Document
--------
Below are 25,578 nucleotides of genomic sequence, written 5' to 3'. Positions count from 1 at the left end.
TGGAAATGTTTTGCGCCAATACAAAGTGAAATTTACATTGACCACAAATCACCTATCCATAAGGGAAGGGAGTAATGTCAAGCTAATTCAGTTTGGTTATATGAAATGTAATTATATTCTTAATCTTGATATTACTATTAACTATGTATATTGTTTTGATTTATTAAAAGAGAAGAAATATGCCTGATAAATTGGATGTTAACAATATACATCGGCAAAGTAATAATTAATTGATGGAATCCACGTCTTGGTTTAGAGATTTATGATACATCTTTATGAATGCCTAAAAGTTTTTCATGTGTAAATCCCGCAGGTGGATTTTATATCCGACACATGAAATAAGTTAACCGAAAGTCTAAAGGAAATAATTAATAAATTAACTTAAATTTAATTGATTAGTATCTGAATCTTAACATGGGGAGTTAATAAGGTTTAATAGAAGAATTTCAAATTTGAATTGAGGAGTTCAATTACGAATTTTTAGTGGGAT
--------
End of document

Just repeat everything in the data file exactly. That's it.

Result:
Below are 25,578 nucleotides of genomic sequence, written 5' to 3'. Positions count from 1 at the left end.
TGGAAATGTTTTGCGCCAATACAAAGTGAAATTTACATTGACCACAAATCACCTATCCATAAGGGAAGGGAGTAATGTCAAGCTAATTCAGTTTGGTTATATGAAATGTAATTATATTCTTAATCTTGATATTACTATTAACTATGTATATTGTTTTGATTTATTAAAAGAGAAGAAATATGCCTGATAAATTGGATGTTAACAATATACATCGGCAAAGTAATAATTAATTGATGGAATCCACGTCTTGGTTTAGAGATTTATGATACATCTTTATGAATGCCTAAAAGTTTTTCATGTGTAAATCCCGCAGGTGGATTTTATATCCGACACATGAAATAAGTTAACCGAAAGTCTAAAGGAAATAATTAATAAATTAACTTAAATTTAATTGATTAGTATCTGAATCTTAACATGGGGAGTTAATAAGGTTTAATAGAAGAATTTCAAATTTGAATTGAGGAGTTCAATTACGAATTTTTAGTGGGAT